While we've had hints and suggestions as to how the Aspects and the varying dragonflights came to be, it's never been truly defined. And when we made our trip to Northrend in Wrath of the Lich King, the proto-drakes found roaming the peaks and valleys of the continent were an intriguing puzzle. How did dragonkind make that leap from proto-drake to dragon? Who was Galakrond, and how did his existence tie into the existing dragonflights? Was he the father of all dragonkind in a literal sense, or in a far more figurative fashion?

Perhaps most importantly, at the dawn of the Age of Mortals, does any of this information really matter at all? If you're at all interested in the history of Azeroth, the answer is a resounding yes.

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Filed under: Analysis / Opinion, Blizzard, Lore

Blizzard releases excerpt from upcoming Dawn of the Aspects

Blizzard releases excerpt from upcoming Dawn of the Aspects
If you're curious about the upcoming novel Dawn of the Aspects, Blizzard has just released an excerpt on its official site. The book, which will release part 1 on February 19, follows Kalegos on a journey to the past -- specifically, to the days before the Aspects were Aspects, and Galakrond still flew the skies of Northrend. It's a tale about the creation of the Aspects, and the history of dragonkind.

More importantly, while Kalecgos is observing events of the past, he's doing so from the standpoint of the future -- the days after Deathwing's defeat. While the ending of Dragon Soul was definitely interesting, it raised far more questions than it answered. What happens to the dragonflights, not that they've lost their powers? What purpose do they serve in the world, and how can they continue to make a difference in this so-called Age of Mortals?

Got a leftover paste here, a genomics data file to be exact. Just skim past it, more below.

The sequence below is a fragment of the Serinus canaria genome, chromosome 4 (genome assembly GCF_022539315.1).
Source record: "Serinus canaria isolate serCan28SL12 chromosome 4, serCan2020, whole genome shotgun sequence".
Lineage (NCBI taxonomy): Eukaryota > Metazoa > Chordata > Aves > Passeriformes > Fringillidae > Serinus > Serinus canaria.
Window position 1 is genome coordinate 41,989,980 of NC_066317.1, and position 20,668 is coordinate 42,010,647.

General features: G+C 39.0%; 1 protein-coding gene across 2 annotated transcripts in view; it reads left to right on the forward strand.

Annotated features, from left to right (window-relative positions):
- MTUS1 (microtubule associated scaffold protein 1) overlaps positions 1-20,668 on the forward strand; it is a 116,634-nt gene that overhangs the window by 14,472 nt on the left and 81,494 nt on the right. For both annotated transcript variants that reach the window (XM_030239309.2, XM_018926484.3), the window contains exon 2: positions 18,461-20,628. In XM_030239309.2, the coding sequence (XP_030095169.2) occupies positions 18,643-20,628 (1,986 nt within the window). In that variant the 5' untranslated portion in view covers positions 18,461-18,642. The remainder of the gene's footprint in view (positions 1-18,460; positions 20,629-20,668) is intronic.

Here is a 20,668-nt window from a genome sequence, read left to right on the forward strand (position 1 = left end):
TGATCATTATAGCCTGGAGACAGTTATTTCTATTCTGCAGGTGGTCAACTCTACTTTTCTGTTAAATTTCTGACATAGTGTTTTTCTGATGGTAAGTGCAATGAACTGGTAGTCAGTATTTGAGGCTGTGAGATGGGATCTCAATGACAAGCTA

Richard Knaak is an excellent choice for the novel, especially given his history with writing nearly every prior tale involving the Aspects and their history. The excerpt shown on Blizzard's official site is interesting, and even the small piece that we're shown holds valuable information regarding Galakrond, his history, and how it compares to the history we've been told so far. Suffice it to say, not everything is exactly as it has seemed, and the miniseries may clear up a giant chunk of Azeroth's history that to date has been left unexplained.

Head to the official site to read the excerpt, and don't forget to get your copy of the ebook when it releases on February 19.


Filed under: News items, Lore

Dawn of the Aspects Part 1 to release February 2013

Dawn of the Aspects Part 1 to release February 2013